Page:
you know, I'm, I'm an optimist. I, you know, there's, there's a story I tell I was in Hong Kong once and I met with Hong Kong Power and Light, which is one of the Li Ka Shing groups, a company and the crushing is wealthiest guy in Asia, he's pretty much responsible for Hong Kong's, you know, business success in Hong Kong is slowing. And so they started investing outside of Hong Kong. And I asked the guy, what are your guidelines for investing outside of Hong Kong? And he says, Well, first I want to regulated businesses was smooth government. Okay, that's good. I'm there. He says the other is we only invest in English speaking countries with British common law. And I'm thinking that's interesting. Why is that? And it's like, well, because if you study common law versus other legal systems, even civil law, it really is conducive to protecting contracts and protecting property. And so when I'm asked, you know, people about you know, being optimistic, I say, look, be optimistic that you live in an English speaking country with British common law separated from the rest of the world by the to the world's two largest oceans protected by the largest military in human history. That is something to be optimistic about. And you see, but Oh, but it's, you know, the politics is so bipolar. And it's just so nasty. And it's like, read a little history, I'm not sure it's any more nasty now than it was in the 1800s of the 1900s. And from my view, that nastiness prevents any one group from getting too much power, which is when when you look at the history of the world, that's when things start heading south. So all of that bickering within this, you know, within this country separated from the rest of the world by these two oceans, is actually I think, the one thing that we should sort of continue to encourage as soon as the debate is shut down, that's when we that's when we should start to worry.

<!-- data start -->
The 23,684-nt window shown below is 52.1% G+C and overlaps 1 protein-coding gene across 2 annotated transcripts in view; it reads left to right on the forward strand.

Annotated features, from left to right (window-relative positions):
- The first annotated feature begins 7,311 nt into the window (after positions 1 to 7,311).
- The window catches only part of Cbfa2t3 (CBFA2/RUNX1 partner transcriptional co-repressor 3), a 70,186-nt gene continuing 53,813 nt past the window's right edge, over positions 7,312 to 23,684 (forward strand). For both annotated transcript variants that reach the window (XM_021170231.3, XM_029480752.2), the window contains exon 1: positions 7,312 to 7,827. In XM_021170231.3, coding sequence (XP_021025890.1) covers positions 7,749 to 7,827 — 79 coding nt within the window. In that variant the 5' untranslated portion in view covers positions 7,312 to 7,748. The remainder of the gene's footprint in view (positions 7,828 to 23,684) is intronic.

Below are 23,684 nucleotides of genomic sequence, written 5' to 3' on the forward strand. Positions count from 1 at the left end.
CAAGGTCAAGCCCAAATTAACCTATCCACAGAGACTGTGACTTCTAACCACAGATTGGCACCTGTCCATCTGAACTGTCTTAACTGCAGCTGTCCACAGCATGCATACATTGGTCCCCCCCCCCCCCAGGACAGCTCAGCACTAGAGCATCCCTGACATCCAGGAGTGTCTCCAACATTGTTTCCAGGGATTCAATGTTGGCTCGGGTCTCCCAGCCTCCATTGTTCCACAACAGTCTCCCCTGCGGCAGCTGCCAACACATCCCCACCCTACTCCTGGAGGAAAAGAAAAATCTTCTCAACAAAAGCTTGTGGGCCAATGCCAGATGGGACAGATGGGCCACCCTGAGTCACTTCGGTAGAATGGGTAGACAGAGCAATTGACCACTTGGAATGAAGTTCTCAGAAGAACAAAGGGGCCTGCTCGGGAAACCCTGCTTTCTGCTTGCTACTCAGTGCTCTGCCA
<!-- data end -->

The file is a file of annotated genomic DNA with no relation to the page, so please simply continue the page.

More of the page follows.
Robert Bryce 1:04:52
Well, I think that's a good place to stop. My guest has been Jim Mirchi, my old friend now from some now 1520 years ago, he is the CEO of energy income partners. You can find out more about him at E IP investments.com. Jim, thanks for coming on the power hungry podcasts been a lot of fun,
Jim Murchie 1:05:09
Robert, it was great fun. I hope we can do it again. Yeah. And all you out there in
Robert Bryce 1:05:13
podcast land. Tune in for the next episode of the power hungry podcast until then. See you later
Transcribed by https://otter.ai